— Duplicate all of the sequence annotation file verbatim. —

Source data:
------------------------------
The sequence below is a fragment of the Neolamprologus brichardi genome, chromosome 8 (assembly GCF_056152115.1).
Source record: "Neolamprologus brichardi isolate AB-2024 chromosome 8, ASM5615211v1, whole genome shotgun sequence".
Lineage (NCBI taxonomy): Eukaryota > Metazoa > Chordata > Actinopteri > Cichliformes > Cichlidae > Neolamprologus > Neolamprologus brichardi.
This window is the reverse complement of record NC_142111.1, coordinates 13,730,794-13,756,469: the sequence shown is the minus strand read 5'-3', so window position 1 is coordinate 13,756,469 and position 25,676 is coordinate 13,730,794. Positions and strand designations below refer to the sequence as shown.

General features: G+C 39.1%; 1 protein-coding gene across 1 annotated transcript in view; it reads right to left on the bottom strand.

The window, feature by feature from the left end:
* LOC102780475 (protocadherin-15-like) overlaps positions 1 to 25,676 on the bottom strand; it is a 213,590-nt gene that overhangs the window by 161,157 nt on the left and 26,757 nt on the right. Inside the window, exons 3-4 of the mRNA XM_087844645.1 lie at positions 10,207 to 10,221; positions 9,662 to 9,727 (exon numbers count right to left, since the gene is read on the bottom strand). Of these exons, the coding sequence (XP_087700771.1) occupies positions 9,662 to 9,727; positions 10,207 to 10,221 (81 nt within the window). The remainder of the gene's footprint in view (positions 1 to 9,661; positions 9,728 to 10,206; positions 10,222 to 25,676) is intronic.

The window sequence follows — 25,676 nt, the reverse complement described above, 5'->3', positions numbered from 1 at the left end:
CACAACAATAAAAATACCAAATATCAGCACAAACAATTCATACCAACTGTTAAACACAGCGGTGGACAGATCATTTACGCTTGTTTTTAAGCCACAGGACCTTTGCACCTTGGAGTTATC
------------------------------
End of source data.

The sequence below is a fragment of the Neolamprologus brichardi genome, chromosome 8 (assembly GCF_056152115.1).
Source record: "Neolamprologus brichardi isolate AB-2024 chromosome 8, ASM5615211v1, whole genome shotgun sequence".
Lineage (NCBI taxonomy): Eukaryota > Metazoa > Chordata > Actinopteri > Cichliformes > Cichlidae > Neolamprologus > Neolamprologus brichardi.
This window is the reverse complement of record NC_142111.1, coordinates 13,730,794-13,756,469: the sequence shown is the minus strand read 5'-3', so window position 1 is coordinate 13,756,469 and position 25,676 is coordinate 13,730,794. Positions and strand designations below refer to the sequence as shown.

General features: G+C 39.1%; 1 protein-coding gene across 1 annotated transcript in view; it reads right to left on the bottom strand.

The window, feature by feature from the left end:
* LOC102780475 (protocadherin-15-like) overlaps positions 1 to 25,676 on the bottom strand; it is a 213,590-nt gene that overhangs the window by 161,157 nt on the left and 26,757 nt on the right. Inside the window, exons 3-4 of the mRNA XM_087844645.1 lie at positions 10,207 to 10,221; positions 9,662 to 9,727 (exon numbers count right to left, since the gene is read on the bottom strand). Of these exons, the coding sequence (XP_087700771.1) occupies positions 9,662 to 9,727; positions 10,207 to 10,221 (81 nt within the window). The remainder of the gene's footprint in view (positions 1 to 9,661; positions 9,728 to 10,206; positions 10,222 to 25,676) is intronic.

The window sequence follows — 25,676 nt, the reverse complement described above, 5'->3', positions numbered from 1 at the left end:
CACAACAATAAAAATACCAAATATCAGCACAAACAATTCATACCAACTGTTAAACACAGCGGTGGACAGATCATTTACGCTTGTTTTTAAGCCACAGGACCTTTGCACCTTGGAGTTATC